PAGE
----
I haven't written a public blog post in four months because I have been busy moving to another state and starting a new job at Capital One (Master Software Engineer, role is tech lead and manager of a small machine learning team). Life has been really good: excitement of new job challenges and Carol and I have been enjoying the university town of Urbana/Champaign Illinois. I am also finishing up two course specializations at Coursera: Probabilistic Graph Models and Deep Learning. The deep learning class series is just a review for me, and in contrast I find the PGM class series very challenging (I am taking these PGM classes at a slow and relaxed pace - Coursera lets you split classes to multiple sessions). I am reading two books that I can highly recommend: Fran├žois Chollet's book "Deep Learning with Python" that serves as an idea book for advance use of deep learning using Keras. Fran├žois is the creator of the Keras framework and his new book is a treasure store

I updated my Natural Language Processing (NLP) library for Pharo Smalltalk

I have recently spent some time playing around in Pharo Smalltalk and in the process made some improvements to my NLP library: I changed the license to MIT and added summarization and sentence segmentation. Older code provides functionality for part of speech tagging and categorization. Code, data, and directions are in my github repository nlp_smalltalk . My first experience with Smalltalk was early 1983. The year before my company had bought a Xerox 1108 Lisp Machine for me and a Xerox technical sales person offered me a one month trial license for their Smalltalk system. Pharo Smalltalk very much impresses me both for its interactive programming environment and also for the many fine libraries written for it. I don't spend much time programming in the Pharo environment so I am very far from being an expert. That said, I find it a great programming environment for getting code working quickly.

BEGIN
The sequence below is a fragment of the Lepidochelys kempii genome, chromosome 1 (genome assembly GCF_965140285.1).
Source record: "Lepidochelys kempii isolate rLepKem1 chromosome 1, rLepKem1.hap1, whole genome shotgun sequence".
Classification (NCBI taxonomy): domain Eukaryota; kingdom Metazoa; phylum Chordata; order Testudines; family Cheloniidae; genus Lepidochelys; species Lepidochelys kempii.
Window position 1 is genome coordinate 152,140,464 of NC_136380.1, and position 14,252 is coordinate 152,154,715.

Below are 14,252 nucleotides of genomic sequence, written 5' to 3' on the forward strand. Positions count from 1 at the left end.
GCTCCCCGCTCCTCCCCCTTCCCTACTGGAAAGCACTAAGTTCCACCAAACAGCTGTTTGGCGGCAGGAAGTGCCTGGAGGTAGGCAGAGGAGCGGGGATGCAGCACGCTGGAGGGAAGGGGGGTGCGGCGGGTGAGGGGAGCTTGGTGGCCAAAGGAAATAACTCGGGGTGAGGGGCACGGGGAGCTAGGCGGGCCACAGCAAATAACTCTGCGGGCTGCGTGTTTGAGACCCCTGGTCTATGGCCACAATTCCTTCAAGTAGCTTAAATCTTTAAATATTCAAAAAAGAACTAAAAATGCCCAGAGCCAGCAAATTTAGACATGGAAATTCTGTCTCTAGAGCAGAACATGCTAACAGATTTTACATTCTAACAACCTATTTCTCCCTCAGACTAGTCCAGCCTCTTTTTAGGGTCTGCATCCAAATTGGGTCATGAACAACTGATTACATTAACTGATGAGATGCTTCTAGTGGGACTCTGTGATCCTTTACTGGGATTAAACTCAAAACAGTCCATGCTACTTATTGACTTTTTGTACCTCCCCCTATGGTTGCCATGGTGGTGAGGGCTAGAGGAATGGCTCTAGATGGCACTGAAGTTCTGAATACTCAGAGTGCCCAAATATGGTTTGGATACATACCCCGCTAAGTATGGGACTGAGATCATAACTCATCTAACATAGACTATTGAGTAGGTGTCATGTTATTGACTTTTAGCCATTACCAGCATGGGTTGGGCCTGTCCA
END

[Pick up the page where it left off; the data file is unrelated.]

I am using Lisp more, and big changes to my consulting business